This dog requires a great deal of attention and extensive training, so ensure that you’re ready to take on this level of responsibility before getting a Presa Canario.

  • Affectionate with families
  • Low grooming needs
  • Protective
  • Hard to train
  • Stubborn
  • High exercise needs
  • Not friendly toward strangers

divider-dog paw

Cane Corso Overview

two cane corso dog sitting
Image Credit: EKATERINA SOLODILOVA, Shutterstock

Cane Corso, also known as the Italian Mastiff, originates from Italy. These dogs were specifically bred for protection and guarding, so many end up in police-related work.

With adequate training, these dogs can be devoted, loyal, and loving toward their family.  However, since they are natural guard dogs, their instincts make them wary of strangers, and they may be aggressive to people and animals they don’t know.

Personality & Character

Cane Corso dogs were primarily bred for guardianship and protection, which is why they’re so suitable as guard dogs. They can be stubborn and strong-willed, requiring professional training from a young age. As their owner, you need to be confident and strong; otherwise, they may start to boss you around.

Cane Corso dogs can develop strong bonds with their owners and families but may develop people-based aggression if not socialized early and properly. They can also suffer from separation anxiety when left alone for long periods, which is something to keep in mind before getting a Cane Corso as a pet.

In most cases, these dogs are gentle and loving around kids; however, it may be best to keep them with older kids and teenagers and choose a slightly gentler breed to be around babies and toddlers. Cane Corsi have a large amount of energy, so they need an active family that’s ready to provide them with a dynamic lifestyle.


These dogs are intelligent but like to be in charge, so they’ll often push you to the maximum to see your reactions and what they can get away with. Therefore, their training requires extensive knowledge and patience from the owner.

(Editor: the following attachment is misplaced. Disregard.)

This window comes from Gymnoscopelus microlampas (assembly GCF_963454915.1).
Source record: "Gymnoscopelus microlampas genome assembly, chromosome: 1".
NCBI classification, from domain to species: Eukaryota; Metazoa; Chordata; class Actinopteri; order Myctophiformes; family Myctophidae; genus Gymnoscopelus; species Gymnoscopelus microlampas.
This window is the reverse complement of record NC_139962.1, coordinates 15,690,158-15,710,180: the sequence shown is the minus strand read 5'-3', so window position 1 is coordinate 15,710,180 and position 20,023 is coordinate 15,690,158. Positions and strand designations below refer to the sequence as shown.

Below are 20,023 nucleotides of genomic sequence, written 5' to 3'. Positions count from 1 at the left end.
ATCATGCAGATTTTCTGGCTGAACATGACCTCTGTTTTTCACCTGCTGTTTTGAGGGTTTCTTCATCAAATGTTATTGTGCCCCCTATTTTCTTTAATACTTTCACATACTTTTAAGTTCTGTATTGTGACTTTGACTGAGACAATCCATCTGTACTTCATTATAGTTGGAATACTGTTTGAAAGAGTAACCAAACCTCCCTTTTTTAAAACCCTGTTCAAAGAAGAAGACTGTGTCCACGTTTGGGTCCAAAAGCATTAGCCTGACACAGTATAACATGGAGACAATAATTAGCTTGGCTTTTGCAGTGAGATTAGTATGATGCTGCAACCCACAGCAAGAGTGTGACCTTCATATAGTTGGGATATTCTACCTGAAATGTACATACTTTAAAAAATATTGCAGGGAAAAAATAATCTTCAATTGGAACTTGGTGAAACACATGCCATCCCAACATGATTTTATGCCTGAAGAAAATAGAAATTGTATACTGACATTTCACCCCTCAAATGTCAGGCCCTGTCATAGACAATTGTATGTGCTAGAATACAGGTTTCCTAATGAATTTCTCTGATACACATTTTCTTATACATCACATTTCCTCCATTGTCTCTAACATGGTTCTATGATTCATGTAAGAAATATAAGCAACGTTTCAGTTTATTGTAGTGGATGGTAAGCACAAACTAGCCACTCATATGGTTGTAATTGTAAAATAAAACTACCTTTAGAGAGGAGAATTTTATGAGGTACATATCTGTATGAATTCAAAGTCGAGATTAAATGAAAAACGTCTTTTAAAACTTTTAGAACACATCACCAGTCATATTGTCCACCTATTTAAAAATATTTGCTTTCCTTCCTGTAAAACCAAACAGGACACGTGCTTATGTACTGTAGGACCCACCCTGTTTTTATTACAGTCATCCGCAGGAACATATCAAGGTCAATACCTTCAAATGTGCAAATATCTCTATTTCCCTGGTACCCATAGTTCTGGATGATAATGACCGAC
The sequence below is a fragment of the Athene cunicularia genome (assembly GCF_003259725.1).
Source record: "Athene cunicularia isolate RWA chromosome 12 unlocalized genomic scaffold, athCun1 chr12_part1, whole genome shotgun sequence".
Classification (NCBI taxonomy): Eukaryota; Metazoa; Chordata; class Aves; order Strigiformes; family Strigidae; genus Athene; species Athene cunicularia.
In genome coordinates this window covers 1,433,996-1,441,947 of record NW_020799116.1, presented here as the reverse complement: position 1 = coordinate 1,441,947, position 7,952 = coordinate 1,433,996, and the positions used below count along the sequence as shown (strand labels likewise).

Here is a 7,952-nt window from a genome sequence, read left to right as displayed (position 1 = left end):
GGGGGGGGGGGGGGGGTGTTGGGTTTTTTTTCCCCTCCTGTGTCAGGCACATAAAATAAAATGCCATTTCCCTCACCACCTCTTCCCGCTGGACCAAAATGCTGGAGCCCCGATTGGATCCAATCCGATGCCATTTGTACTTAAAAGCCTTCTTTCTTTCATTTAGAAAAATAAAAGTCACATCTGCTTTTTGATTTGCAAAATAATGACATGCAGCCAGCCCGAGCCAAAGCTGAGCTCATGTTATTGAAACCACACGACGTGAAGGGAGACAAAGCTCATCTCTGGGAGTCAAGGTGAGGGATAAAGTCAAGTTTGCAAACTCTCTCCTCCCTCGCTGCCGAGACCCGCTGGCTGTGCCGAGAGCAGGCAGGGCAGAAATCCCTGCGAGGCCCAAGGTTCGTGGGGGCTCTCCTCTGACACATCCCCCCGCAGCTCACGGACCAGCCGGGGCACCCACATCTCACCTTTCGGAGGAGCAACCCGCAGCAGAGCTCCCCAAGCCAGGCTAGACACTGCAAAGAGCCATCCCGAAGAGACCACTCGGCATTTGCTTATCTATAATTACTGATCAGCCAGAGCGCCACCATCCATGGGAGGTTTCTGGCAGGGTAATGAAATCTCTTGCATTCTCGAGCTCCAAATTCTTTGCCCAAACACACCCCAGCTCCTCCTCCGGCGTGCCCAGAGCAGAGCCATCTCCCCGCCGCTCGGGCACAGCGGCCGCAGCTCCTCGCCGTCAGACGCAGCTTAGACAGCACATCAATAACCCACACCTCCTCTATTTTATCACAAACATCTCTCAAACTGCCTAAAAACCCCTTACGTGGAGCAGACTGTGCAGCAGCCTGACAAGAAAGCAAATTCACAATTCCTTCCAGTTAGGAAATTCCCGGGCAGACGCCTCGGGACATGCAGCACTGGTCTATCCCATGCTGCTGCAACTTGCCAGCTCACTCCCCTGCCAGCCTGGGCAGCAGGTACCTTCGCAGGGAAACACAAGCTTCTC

Cane Corso dogs can learn various tricks and commands, but you need to help them succeed. If you’re inexperienced, it’s best to have your Cane Corso undergo professional training instead of training them by yourself. They also need early socialization, though they will typically remain cautious and occasionally aggressive toward strangers.

cane corso playing
Image Credit: Miroshnikova Arina, Shutterstock


When it comes to exercise, Cane Corso dogs are active and have high energy levels, so they require over 2 hours of exercise a day. Without adequate training, these dogs can become prone to obesity. They should at least have daily long walks to keep their weight in balance.

These canines often engage in play, but correcting them is important if playtime becomes too rough.


Cane Corso dogs have extremely short fur, which makes their maintenance needs quite low. These canines shed moderately, so weekly brushing is enough to keep their coats in good shape. You should trim your Cane Corso’s nails once a month and avoid frequent baths due to possible skin irritations.


Cane Corso dogs are a healthy breed, however they can present the following health problems:

  • Hip dysplasia
  • Elbow dysplasia
  • Obesity
  • Eye problems
  • Obesity
  • Demodectic mange
  • Wobblers syndrome
  • Cruciate ligament rupture

Is This Breed Dangerous?

Most of the time, Cane Corso dogs have a loving nature; however, they can become dangerous and aggressive if not properly trained and socialized by their owner. These dogs can also display aggressive behavior if they’ve been abused in the past.

owner stroking the head of a cane corso dog
Image Credit: Jaromir Chalabala, Shutterstock

Suitable for:

These dogs are protective and loving, so they’re ideal for anyone looking for a guard dog. However, they may not be suitable for families with young children. As Cane Corsi need a great deal of attention and professional training, they may be better for couples and people with older children who can help with the dog.

They are also energetic, so they’re great for active people who love to spend time outside.

  • Intelligent and affectionate
  • Protective
  • Low maintenance
  • May suffer from separation anxiety
  • Needs professional training
  • Could be dangerous and aggressive if not socialized properly from a young age
  • May be too active for some families


Which Breed Is Right for You?

Presa Canario & Cane Corso dogs are quite similar, though they do have a few differences. Regardless, both breeds love their family and protect the ones that they care about. That said, Cane Corsi are typically more protective than Presa Canario, and both breeds are difficult to train.

They require active families and places where they can freely run around and play. Both Presa Canarios and Cane Corso dogs are affectionate and loving, so you won’t go wrong no matter what breed you choose to join your family.

Featured Image Credit: Top – Presa Canario (Miniu, Pixabay) | Bottom – Cane Corso (Eudyptula, Shutterstock)